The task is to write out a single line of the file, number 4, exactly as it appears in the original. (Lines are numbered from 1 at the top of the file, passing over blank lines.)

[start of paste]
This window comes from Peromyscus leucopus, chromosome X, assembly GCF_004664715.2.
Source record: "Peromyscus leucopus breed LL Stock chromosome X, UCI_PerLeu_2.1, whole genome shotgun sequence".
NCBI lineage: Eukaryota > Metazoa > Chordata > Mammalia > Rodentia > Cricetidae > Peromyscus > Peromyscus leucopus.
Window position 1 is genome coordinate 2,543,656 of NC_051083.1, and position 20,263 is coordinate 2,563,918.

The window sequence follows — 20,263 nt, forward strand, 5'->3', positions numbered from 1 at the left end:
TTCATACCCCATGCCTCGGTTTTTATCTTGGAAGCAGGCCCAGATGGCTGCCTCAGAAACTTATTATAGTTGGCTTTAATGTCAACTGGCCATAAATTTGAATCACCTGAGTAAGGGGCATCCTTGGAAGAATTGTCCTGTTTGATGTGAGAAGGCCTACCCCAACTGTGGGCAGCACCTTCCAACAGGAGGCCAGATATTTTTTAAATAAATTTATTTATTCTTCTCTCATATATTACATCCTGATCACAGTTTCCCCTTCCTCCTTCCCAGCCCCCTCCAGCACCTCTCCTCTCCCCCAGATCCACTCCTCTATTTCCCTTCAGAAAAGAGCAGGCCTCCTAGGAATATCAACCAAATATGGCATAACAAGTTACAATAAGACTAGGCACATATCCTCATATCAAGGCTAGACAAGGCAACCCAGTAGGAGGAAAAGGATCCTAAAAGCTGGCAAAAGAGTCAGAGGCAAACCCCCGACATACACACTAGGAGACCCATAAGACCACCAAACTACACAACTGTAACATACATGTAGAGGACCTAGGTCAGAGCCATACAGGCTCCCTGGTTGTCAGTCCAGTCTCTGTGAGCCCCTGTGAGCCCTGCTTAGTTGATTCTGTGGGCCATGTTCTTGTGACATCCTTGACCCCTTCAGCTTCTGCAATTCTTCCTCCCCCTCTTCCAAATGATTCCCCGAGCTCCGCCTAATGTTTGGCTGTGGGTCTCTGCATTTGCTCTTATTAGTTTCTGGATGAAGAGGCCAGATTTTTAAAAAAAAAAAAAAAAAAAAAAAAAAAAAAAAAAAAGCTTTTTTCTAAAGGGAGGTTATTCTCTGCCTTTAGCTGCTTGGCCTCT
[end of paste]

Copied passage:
Window position 1 is genome coordinate 2,543,656 of NC_051083.1, and position 20,263 is coordinate 2,563,918.